Noria simplifies application development by keeping data in base tables (roughly, the core persistent data) and maintaining derived views (roughly, the data an application might choose to cache). Any computed information derived from the base tables is kept out of those tables. Programmers don’t need to worry about explicit cache management/invalidation, computing and storing derived values, and keeping those consistent. Noria does all this for them.

At its core, Noria runs a continuous, but dynamically changing, dataflow computation that combines the persistent store, the cache, and elements of application logic. Each write to Noria streams through a joint data-flow graph for the current queries and incrementally updates the cached, eventually-consistent internal state and query results.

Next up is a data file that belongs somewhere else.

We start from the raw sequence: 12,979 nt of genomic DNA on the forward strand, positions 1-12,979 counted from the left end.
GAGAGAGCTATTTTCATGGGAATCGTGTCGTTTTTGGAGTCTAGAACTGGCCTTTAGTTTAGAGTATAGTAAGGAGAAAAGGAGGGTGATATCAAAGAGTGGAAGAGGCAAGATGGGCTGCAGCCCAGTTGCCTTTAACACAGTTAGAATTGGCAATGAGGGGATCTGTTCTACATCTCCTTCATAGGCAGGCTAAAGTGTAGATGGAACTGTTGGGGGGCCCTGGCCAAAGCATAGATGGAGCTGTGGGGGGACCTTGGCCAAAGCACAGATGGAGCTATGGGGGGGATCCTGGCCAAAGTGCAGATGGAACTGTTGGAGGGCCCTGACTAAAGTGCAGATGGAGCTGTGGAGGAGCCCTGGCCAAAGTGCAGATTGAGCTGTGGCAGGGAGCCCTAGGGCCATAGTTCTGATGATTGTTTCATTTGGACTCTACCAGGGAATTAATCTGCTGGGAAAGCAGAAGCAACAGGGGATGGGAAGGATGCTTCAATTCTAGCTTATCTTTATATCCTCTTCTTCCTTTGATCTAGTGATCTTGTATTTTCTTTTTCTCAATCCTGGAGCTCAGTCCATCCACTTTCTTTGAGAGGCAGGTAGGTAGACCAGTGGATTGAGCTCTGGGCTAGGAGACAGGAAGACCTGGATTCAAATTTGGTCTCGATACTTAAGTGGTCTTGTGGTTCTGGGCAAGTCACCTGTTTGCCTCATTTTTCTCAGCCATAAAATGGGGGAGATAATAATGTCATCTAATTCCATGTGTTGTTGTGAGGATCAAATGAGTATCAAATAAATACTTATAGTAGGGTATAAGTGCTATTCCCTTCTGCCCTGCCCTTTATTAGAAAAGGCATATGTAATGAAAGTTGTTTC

(Which is also reminiscent of CQRS, but again, the pattern here is used inside the datastore).

It’s not enough for Noria to maintain just some recent window of state, it needs to store all the persistent state. So state explosion is a potential problem. That’s where the ‘partially-stateful data-flow’ part from the paper title comes in, as Noria has a mechanism for retaining only a subset of records in memory and re-computing any missing values from the upstream operators (and ultimately, base tables) on demand.

The current prototype has some limitations, but it’s also showing a whole lot of promise:

When serving the Lobsters web application on a single Amazon EC2 VM, our prototype outperforms the default MySQL-based backend by 5x while simultaneously simplifying the application. For a representative query, our prototype outperforms the widely-used MySQL/memcached stack and the materialized views of a commercial database by 2-10x. It also scales the query to millions of writes and tens of millions of reads per seconds on a cluster of EC2 VMS, outperforming a state-of-the-art data-flow system, differential dataflow.